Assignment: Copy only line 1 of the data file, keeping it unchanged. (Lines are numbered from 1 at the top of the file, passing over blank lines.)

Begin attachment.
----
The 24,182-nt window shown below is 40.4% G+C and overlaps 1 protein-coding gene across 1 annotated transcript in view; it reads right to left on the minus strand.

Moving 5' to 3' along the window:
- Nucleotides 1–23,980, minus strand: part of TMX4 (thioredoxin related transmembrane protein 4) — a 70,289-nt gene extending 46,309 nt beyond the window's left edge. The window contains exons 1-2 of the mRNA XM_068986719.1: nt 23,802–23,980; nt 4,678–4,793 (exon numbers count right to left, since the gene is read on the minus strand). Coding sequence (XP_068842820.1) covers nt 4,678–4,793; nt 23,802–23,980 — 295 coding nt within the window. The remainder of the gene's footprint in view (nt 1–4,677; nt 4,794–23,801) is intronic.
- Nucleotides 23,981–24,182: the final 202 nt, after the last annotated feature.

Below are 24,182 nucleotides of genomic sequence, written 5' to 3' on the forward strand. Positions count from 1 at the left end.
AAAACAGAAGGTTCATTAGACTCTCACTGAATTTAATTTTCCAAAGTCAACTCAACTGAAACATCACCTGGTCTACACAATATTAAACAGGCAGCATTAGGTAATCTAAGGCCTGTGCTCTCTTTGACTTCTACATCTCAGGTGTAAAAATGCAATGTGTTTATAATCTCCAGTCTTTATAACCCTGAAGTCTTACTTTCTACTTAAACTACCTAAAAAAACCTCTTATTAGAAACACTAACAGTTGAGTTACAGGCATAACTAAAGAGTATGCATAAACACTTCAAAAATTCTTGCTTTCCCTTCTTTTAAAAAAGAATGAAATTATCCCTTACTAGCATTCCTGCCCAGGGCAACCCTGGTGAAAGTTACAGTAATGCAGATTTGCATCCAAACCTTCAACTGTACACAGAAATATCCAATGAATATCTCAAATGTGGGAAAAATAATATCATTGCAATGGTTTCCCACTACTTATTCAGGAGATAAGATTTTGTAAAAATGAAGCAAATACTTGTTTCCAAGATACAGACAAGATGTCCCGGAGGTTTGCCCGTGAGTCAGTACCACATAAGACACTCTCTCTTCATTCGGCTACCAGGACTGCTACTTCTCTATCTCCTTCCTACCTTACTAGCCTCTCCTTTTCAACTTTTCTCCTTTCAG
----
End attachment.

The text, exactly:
The 24,182-nt window shown below is 40.4% G+C and overlaps 1 protein-coding gene across 1 annotated transcript in view; it reads right to left on the minus strand.